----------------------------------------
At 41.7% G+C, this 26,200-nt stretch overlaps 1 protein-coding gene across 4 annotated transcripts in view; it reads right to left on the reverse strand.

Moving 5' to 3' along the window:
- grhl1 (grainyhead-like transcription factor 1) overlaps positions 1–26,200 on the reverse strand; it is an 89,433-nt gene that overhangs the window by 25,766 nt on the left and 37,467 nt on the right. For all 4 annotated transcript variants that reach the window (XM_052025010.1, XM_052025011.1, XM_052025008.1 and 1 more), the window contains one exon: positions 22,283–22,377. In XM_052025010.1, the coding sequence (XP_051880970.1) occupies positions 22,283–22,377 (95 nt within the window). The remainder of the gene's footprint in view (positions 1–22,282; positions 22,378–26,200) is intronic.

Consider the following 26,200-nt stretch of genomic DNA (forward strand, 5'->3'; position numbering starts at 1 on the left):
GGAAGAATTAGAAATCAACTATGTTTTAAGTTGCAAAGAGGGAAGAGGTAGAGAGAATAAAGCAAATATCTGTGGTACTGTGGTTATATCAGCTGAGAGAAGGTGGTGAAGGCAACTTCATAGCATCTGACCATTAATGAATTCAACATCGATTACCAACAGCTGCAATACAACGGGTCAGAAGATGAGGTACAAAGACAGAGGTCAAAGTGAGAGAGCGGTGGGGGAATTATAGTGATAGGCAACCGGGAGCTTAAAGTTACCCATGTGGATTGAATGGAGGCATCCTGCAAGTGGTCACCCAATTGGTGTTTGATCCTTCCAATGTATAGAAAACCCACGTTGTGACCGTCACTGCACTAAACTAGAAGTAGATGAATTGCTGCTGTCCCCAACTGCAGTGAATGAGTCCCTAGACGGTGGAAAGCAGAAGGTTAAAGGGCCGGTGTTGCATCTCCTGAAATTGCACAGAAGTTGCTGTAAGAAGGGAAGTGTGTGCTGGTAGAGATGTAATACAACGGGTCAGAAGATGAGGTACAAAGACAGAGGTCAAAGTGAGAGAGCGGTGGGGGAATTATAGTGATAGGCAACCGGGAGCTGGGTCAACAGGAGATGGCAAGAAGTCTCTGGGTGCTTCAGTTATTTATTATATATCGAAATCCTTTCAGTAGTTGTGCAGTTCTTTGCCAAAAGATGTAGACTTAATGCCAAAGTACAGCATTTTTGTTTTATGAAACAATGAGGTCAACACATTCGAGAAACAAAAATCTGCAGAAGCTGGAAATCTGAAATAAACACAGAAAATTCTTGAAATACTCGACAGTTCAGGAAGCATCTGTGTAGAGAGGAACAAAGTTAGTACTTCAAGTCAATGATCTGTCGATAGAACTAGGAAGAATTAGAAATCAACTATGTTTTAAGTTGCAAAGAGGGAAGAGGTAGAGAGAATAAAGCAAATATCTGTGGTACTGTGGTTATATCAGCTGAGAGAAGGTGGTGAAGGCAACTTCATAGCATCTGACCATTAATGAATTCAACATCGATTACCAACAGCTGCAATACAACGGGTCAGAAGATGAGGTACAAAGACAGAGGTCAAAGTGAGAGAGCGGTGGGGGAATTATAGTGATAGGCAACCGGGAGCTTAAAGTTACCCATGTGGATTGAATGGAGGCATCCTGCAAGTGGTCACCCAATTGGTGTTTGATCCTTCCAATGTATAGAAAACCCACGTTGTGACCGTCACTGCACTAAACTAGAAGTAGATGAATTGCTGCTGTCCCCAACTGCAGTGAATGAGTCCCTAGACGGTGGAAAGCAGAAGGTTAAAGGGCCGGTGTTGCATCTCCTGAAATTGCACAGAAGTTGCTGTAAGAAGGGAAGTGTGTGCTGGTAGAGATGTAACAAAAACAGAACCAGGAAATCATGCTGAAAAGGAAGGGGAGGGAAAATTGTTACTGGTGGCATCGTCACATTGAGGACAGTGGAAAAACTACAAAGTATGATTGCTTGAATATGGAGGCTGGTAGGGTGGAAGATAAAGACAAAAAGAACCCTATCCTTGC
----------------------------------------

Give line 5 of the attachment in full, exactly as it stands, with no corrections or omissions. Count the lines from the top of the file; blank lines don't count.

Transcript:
GGAAGAATTAGAAATCAACTATGTTTTAAGTTGCAAAGAGGGAAGAGGTAGAGAGAATAAAGCAAATATCTGTGGTACTGTGGTTATATCAGCTGAGAGAAGGTGGTGAAGGCAACTTCATAGCATCTGACCATTAATGAATTCAACATCGATTACCAACAGCTGCAATACAACGGGTCAGAAGATGAGGTACAAAGACAGAGGTCAAAGTGAGAGAGCGGTGGGGGAATTATAGTGATAGGCAACCGGGAGCTTAAAGTTACCCATGTGGATTGAATGGAGGCATCCTGCAAGTGGTCACCCAATTGGTGTTTGATCCTTCCAATGTATAGAAAACCCACGTTGTGACCGTCACTGCACTAAACTAGAAGTAGATGAATTGCTGCTGTCCCCAACTGCAGTGAATGAGTCCCTAGACGGTGGAAAGCAGAAGGTTAAAGGGCCGGTGTTGCATCTCCTGAAATTGCACAGAAGTTGCTGTAAGAAGGGAAGTGTGTGCTGGTAGAGATGTAATACAACGGGTCAGAAGATGAGGTACAAAGACAGAGGTCAAAGTGAGAGAGCGGTGGGGGAATTATAGTGATAGGCAACCGGGAGCTGGGTCAACAGGAGATGGCAAGAAGTCTCTGGGTGCTTCAGTTATTTATTATATATCGAAATCCTTTCAGTAGTTGTGCAGTTCTTTGCCAAAAGATGTAGACTTAATGCCAAAGTACAGCATTTTTGTTTTATGAAACAATGAGGTCAACACATTCGAGAAACAAAAATCTGCAGAAGCTGGAAATCTGAAATAAACACAGAAAATTCTTGAAATACTCGACAGTTCAGGAAGCATCTGTGTAGAGAGGAACAAAGTTAGTACTTCAAGTCAATGATCTGTCGATAGAACTAGGAAGAATTAGAAATCAACTATGTTTTAAGTTGCAAAGAGGGAAGAGGTAGAGAGAATAAAGCAAATATCTGTGGTACTGTGGTTATATCAGCTGAGAGAAGGTGGTGAAGGCAACTTCATAGCATCTGACCATTAATGAATTCAACATCGATTACCAACAGCTGCAATACAACGGGTCAGAAGATGAGGTACAAAGACAGAGGTCAAAGTGAGAGAGCGGTGGGGGAATTATAGTGATAGGCAACCGGGAGCTTAAAGTTACCCATGTGGATTGAATGGAGGCATCCTGCAAGTGGTCACCCAATTGGTGTTTGATCCTTCCAATGTATAGAAAACCCACGTTGTGACCGTCACTGCACTAAACTAGAAGTAGATGAATTGCTGCTGTCCCCAACTGCAGTGAATGAGTCCCTAGACGGTGGAAAGCAGAAGGTTAAAGGGCCGGTGTTGCATCTCCTGAAATTGCACAGAAGTTGCTGTAAGAAGGGAAGTGTGTGCTGGTAGAGATGTAACAAAAACAGAACCAGGAAATCATGCTGAAAAGGAAGGGGAGGGAAAATTGTTACTGGTGGCATCGTCACATTGAGGACAGTGGAAAAACTACAAAGTATGATTGCTTGAATATGGAGGCTGGTAGGGTGGAAGATAAAGACAAAAAGAACCCTATCCTTGC